Juniper Woody Plant Encroachment into Grasslands Impacts Local Climate

EPSCoR Update - Aug. 2021

Juniper is a conifer woody species that commonly encroaches the native grasslands and shrublands in the Great Plains. Woody plant encroachment (WPE) into grasslands is a result of passive land management, changing climate, and human activities, and has significant impacts on the socio-economic and ecological systems. WPE may have negative effects on water availability, forage for livestock, and risk of wildfire. WPE can also affect the local and regional climate by altering the exchange of mass and energy between the land surface and the atmosphere. The lack of studies on how WPE affects local climate hinders our understanding of the interactions between climate and the changes in the vegetation cover. 

Hence, Dr. Xiangming Xiao from the University of Oklahoma’s Department of Microbiology and Plant Biology led a team of graduate students, post-doctoral researchers, and research scientists (Jie Wang, Jeffrey Basara, Xiaocui Wu, Rajen Bajgan, Yuanwei Qin, Russell Doughty, and Berrien Moore III) to determine the impacts of Juniper woody plant encroachment (JWPE) on the local land surface temperature (LST), albedo, and evapotranspiration (ET) within the grasslands in Oklahoma based on satellite observations. 

The research team used phenology-based algorithm, microwave images (Phased Array type L-band Synthetic Aperture Radar, PALSAR) and optical images (Landsat) to generate the 30-m juniper forest encroachment maps for Oklahoma. The resultant maps were used to quantify spatial-temporal changes of juniper forest encroachment during 2000-2015. 

“We analyzed the differences in LST, albedo, and ET between juniper encroached grasslands and adjacent pure grasslands at annual and seasonal scales using 16 years of remote sensing data," Xiao said. “We also characterized the relationships between differences in LST, albedo, and ET and the proportion encroached by Juniper in landscapes and examined how the effects of JWPE on local climate vary with different hydrological years (dry, normal, pluvial years).”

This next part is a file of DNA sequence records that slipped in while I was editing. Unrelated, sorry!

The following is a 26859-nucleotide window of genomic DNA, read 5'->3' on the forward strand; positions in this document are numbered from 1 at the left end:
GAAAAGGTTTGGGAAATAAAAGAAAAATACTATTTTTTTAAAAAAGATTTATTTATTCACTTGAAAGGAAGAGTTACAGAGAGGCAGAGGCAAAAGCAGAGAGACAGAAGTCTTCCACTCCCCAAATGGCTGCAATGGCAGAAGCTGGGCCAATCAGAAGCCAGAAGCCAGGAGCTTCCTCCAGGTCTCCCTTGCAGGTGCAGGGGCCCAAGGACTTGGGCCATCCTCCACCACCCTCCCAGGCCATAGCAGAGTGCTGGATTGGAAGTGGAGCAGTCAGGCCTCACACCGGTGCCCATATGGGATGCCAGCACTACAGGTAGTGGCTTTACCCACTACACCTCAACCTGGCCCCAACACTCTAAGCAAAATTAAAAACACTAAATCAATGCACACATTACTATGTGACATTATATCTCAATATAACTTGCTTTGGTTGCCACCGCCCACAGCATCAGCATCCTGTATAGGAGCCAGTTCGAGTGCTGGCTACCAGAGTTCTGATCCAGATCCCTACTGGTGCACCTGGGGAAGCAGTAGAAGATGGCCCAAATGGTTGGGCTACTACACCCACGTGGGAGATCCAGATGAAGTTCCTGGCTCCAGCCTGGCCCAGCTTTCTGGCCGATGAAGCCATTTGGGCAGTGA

“We found that JWPE into grasslands reduced daytime LST and albedo, but increased nighttime LST and ET from an annual scale analysis,” Xiao said.  “Our results showed that JWPE significantly affected the local climate. With one percent increase in Juniper cover, there was an average annual daytime cooling of about 0.026oC and nighttime warming of about 0.01oC. Increasing Juniper cover leads to a decrease in Dalbedo at about 0.053% and an increase in DET at about 1.3 mm/year,” Xiao added. 

The research team suggested that JWPE into grasslands cools the local land surface in the daytime but warms the grasslands in the nighttime significantly. Moreover, JWPE’s effect on the local climate were found to be stronger in dry years than in normal and pluvial years. These results have demonstrated the potential of satellite technologies and Big Earth Observation Data to better understand the WPE and its impacts on local climate. The effects of the observed local climate in the JWPE on animals (e.g., birds, small and large mammals) and ticks are not known, yet, and therefore, more research is needed, as it could have large implications on tick dynamics and tick-borne diseases in Oklahoma.

Image/Above: Seasonal dynamics of a) Land Surface Temperature, b) Albedo, c) Evapotranspiration, and summary of DLST, DAlbedo, and DET (represents the difference of each variable between juniper-encroach grasslands and adjacent pure grasslands during 2000-2015.

More information can be found in the following publication:


Funding for this project was provided in part by USDA NIFA (2013-69002 and 2016-68002-24967) and NSF EPSCoR project (grant nos. IIA-1301789, IIA-1920946, and OIA-1946093).